A recent HDI report commissioned by TeamDynamix focused on three verticals, education, government, and healthcare. Though each vertical faces its own set of challenges, they share three common traits:
- Strong and specific compliance requirements
- Financial constraints over which they have limited control
- Mandates to modernize IT in response to the needs of their customers and users
In spite of their challenges, IT departments are tasked with continuing to modernize while operating on inflexible budgets. The majority (i.e., more than 50%) of support organizations in the three verticals under consideration have taken on additional work in the form of more IT services and more customers. A substantial percentage have taken on work previously escalated to a higher level—part of the shift-left strategy. Many have added non-IT services to their responsibilities as well.
There are opportunities presented by providing these expanded services as well, including the demonstration of value to the organization. Support does much more than break/fix work, but does the rest of the organization know that? As the various business areas receive other or new kinds of services, they will begin to see the value provided. Simultaneously, the support organization will learn more about the consumers of its services, opening new dialogues and increasing understanding in both directions.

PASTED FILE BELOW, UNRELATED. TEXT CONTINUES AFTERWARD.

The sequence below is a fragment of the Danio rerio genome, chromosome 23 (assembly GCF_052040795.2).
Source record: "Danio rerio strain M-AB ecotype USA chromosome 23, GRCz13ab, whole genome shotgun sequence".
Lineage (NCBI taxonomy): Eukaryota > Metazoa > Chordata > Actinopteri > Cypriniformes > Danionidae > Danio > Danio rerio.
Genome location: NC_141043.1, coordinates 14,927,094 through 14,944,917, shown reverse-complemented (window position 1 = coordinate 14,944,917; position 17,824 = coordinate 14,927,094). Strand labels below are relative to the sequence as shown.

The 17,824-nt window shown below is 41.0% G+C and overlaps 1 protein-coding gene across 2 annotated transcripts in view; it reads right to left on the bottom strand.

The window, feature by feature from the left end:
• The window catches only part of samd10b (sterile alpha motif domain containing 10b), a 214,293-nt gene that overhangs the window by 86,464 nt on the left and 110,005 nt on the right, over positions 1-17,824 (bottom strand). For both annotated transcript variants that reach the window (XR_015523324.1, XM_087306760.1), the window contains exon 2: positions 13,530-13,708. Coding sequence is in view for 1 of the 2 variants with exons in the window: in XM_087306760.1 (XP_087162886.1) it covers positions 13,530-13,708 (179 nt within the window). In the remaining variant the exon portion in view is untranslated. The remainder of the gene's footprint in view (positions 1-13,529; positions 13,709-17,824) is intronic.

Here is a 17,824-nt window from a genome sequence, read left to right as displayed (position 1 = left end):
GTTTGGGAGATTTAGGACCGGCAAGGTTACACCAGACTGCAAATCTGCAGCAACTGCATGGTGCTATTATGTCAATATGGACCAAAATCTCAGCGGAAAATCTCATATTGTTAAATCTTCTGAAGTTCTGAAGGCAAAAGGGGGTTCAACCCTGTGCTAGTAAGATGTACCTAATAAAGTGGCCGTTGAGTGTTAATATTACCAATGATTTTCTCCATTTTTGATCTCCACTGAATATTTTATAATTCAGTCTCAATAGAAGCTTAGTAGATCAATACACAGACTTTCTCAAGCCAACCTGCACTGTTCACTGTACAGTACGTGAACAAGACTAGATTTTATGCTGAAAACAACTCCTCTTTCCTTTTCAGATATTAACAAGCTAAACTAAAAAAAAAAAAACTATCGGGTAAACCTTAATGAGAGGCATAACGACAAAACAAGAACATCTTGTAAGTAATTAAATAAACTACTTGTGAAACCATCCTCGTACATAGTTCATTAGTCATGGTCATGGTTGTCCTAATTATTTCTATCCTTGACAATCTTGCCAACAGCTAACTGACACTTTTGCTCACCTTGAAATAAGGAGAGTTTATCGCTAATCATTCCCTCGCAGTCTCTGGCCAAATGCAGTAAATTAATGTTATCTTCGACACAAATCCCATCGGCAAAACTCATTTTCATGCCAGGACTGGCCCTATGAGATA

In education, government, and healthcare, the support center offers a broader range of device support than does the industry as a whole. Even in the “standard” realm of desktops and laptops, a higher percentage of the support centers in education, government, and healthcare are supporting these devices. Overall, an expanded range of devices supported correlates with increased technical expertise, more robust documentation libraries, and better vendor relations as compared to their counterparts in other sectors.
Meanwhile, some of the key technologies used to enable support are not being added, upgraded, or replaced at the same rates as in the industry as a whole, though a slightly higher percentage of government organizations are investing in knowledge management technologies than the in industry as a whole.
The result is that greater demands are being put on the support organizations without commensurate investments in the tools of the trade. In fact, with few exceptions, education, healthcare, and government organizations are investing or planning to invest in major categories of technology (e.g., analytics/reporting, alerts and monitoring, collaboration tools, quality monitoring) at a lower rate than the industry overall.
All things considered, there appears to be a clear need for organizations to focus on developing more mature IT Service Management (ITSM) processes and technology. But there is more to ITSM maturity than processes alone. It is also key to look at advancing the use of technology such as ITSM software to facilitate more efficient support operations.
For more on ITSM maturity and how organizations can advance their own level of maturity, get a copy of the full HDI report here.